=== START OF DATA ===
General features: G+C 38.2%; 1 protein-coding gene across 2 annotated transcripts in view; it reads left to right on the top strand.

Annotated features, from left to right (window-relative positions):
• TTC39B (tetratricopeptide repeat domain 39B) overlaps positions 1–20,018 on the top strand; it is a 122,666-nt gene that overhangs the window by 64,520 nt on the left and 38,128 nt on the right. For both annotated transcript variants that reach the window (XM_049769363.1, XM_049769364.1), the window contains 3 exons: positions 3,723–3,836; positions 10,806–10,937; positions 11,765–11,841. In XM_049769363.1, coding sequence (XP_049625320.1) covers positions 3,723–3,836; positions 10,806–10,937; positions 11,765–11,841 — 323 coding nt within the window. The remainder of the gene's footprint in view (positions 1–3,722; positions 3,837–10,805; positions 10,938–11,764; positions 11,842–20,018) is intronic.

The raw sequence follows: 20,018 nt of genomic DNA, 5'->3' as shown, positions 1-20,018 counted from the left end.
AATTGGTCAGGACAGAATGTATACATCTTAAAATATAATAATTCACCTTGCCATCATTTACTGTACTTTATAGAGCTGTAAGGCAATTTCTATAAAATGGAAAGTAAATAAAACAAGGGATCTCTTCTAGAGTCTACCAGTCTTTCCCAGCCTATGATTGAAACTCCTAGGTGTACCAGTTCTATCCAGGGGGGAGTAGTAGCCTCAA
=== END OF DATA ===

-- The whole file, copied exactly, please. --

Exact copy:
General features: G+C 38.2%; 1 protein-coding gene across 2 annotated transcripts in view; it reads left to right on the top strand.

Annotated features, from left to right (window-relative positions):
• TTC39B (tetratricopeptide repeat domain 39B) overlaps positions 1–20,018 on the top strand; it is a 122,666-nt gene that overhangs the window by 64,520 nt on the left and 38,128 nt on the right. For both annotated transcript variants that reach the window (XM_049769363.1, XM_049769364.1), the window contains 3 exons: positions 3,723–3,836; positions 10,806–10,937; positions 11,765–11,841. In XM_049769363.1, coding sequence (XP_049625320.1) covers positions 3,723–3,836; positions 10,806–10,937; positions 11,765–11,841 — 323 coding nt within the window. The remainder of the gene's footprint in view (positions 1–3,722; positions 3,837–10,805; positions 10,938–11,764; positions 11,842–20,018) is intronic.

The raw sequence follows: 20,018 nt of genomic DNA, 5'->3' as shown, positions 1-20,018 counted from the left end.
AATTGGTCAGGACAGAATGTATACATCTTAAAATATAATAATTCACCTTGCCATCATTTACTGTACTTTATAGAGCTGTAAGGCAATTTCTATAAAATGGAAAGTAAATAAAACAAGGGATCTCTTCTAGAGTCTACCAGTCTTTCCCAGCCTATGATTGAAACTCCTAGGTGTACCAGTTCTATCCAGGGGGGAGTAGTAGCCTCAA